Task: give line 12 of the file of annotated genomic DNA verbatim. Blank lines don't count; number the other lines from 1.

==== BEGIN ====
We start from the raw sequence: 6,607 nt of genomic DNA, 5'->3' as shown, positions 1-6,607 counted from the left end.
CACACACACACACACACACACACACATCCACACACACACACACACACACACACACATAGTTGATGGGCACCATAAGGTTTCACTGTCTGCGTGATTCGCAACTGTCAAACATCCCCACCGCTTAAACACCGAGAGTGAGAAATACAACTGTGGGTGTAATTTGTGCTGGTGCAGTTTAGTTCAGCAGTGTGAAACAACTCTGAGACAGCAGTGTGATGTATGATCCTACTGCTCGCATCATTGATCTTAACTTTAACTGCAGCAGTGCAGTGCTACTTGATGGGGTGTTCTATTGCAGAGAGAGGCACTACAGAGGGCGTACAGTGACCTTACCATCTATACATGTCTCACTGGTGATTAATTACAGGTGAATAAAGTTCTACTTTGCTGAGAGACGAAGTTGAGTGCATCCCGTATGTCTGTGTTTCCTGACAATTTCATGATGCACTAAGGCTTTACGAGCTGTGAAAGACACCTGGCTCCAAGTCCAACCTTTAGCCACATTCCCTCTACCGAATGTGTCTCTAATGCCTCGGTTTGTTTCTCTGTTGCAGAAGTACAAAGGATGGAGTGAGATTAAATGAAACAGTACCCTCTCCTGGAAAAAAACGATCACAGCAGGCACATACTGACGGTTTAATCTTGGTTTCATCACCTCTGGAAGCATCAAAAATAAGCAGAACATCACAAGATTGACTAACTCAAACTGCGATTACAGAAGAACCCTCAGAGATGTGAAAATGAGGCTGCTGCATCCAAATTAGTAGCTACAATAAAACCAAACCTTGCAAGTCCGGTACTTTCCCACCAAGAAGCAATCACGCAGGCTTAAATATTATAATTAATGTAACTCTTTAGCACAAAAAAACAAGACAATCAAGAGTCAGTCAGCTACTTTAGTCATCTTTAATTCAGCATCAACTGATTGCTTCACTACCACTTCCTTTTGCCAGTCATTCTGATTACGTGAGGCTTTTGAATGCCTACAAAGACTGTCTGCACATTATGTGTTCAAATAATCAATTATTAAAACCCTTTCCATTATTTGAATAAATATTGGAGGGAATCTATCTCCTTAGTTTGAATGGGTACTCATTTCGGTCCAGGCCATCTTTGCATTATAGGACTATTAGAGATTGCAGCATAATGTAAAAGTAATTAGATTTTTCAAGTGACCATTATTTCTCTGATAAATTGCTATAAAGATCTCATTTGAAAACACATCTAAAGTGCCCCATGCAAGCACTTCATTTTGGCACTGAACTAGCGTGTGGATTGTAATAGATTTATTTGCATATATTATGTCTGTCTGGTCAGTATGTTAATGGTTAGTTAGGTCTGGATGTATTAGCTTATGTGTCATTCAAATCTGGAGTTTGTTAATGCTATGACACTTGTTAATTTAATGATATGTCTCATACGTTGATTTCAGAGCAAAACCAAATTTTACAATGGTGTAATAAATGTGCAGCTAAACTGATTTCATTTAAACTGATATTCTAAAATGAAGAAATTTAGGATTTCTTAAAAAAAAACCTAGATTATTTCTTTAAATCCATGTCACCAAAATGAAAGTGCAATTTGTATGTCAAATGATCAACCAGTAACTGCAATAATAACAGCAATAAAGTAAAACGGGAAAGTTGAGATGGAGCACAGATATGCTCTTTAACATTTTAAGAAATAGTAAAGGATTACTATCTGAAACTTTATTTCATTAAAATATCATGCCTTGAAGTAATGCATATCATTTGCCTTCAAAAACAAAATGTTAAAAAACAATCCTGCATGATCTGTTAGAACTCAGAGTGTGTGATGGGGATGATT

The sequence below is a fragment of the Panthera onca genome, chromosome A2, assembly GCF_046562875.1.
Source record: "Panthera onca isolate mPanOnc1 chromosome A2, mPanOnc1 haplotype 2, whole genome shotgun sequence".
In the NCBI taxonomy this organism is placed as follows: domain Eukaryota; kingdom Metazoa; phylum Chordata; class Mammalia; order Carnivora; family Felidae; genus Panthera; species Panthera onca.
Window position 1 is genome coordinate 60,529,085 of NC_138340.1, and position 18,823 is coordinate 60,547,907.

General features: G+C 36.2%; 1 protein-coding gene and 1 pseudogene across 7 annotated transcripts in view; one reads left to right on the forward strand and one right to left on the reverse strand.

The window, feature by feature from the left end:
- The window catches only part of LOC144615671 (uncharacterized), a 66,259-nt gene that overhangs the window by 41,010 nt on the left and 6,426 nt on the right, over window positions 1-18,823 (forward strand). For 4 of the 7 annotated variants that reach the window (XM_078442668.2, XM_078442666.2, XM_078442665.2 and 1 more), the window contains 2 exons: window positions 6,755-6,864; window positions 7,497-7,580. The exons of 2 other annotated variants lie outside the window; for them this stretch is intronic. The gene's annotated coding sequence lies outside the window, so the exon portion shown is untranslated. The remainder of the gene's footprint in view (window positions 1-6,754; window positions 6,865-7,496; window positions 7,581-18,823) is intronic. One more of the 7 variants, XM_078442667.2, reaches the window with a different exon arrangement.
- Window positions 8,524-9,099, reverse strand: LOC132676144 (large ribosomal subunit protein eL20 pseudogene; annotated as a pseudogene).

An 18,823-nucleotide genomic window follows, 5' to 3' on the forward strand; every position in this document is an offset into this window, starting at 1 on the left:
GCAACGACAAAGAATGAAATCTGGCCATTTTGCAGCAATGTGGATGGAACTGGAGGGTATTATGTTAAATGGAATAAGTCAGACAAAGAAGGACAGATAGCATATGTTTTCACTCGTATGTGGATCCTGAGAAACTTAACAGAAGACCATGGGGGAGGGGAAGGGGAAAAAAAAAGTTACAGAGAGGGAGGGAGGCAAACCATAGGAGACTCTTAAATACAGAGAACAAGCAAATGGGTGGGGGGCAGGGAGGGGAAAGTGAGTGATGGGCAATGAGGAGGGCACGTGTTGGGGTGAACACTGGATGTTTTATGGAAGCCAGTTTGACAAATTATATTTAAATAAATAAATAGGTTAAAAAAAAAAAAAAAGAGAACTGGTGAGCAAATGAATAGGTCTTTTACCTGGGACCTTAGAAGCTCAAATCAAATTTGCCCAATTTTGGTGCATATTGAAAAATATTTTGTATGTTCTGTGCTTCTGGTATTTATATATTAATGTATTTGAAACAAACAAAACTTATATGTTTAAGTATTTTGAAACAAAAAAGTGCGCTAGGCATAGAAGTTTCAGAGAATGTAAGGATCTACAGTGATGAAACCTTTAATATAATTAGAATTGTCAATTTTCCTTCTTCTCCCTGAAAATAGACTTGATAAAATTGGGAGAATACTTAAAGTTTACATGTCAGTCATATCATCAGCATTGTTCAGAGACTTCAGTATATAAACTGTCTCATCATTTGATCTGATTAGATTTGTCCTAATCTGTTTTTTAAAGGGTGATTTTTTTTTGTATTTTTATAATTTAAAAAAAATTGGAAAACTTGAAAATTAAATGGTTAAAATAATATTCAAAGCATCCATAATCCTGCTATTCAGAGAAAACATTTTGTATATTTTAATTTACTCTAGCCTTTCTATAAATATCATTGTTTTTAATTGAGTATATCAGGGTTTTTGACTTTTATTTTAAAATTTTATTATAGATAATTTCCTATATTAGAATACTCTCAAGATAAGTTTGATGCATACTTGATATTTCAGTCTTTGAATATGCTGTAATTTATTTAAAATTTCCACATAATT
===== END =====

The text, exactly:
GCAACGACAAAGAATGAAATCTGGCCATTTTGCAGCAATGTGGATGGAACTGGAGGGTATTATGTTAAATGGAATAAGTCAGACAAAGAAGGACAGATAGCATATGTTTTCACTCGTATGTGGATCCTGAGAAACTTAACAGAAGACCATGGGGGAGGGGAAGGGGAAAAAAAAAGTTACAGAGAGGGAGGGAGGCAAACCATAGGAGACTCTTAAATACAGAGAACAAGCAAATGGGTGGGGGGCAGGGAGGGGAAAGTGAGTGATGGGCAATGAGGAGGGCACGTGTTGGGGTGAACACTGGATGTTTTATGGAAGCCAGTTTGACAAATTATATTTAAATAAATAAATAGGTTAAAAAAAAAAAAAAAGAGAACTGGTGAGCAAATGAATAGGTCTTTTACCTGGGACCTTAGAAGCTCAAATCAAATTTGCCCAATTTTGGTGCATATTGAAAAATATTTTGTATGTTCTGTGCTTCTGGTATTTATATATTAATGTATTTGAAACAAACAAAACTTATATGTTTAAGTATTTTGAAACAAAAAAGTGCGCTAGGCATAGAAGTTTCAGAGAATGTAAGGATCTACAGTGATGAAACCTTTAATATAATTAGAATTGTCAATTTTCCTTCTTCTCCCTGAAAATAGACTTGATAAAATTGGGAGAATACTTAAAGTTTACATGTCAGTCATATCATCAGCATTGTTCAGAGACTTCAGTATATAAACTGTCTCATCATTTGATCTGATTAGATTTGTCCTAATCTGTTTTTTAAAGGGTGATTTTTTTTTGTATTTTTATAATTTAAAAAAAATTGGAAAACTTGAAAATTAAATGGTTAAAATAATATTCAAAGCATCCATAATCCTGCTATTCAGAGAAAACATTTTGTATATTTTAATTTACTCTAGCCTTTCTATAAATATCATTGTTTTTAATTGAGTATATCAGGGTTTTTGACTTTTATTTTAAAATTTTATTATAGATAATTTCCTATATTAGAATACTCTCAAGATAAGTTTGATGCATACTTGATATTTCAGTCTTTGAATATGCTGTAATTTATTTAAAATTTCCACATAATT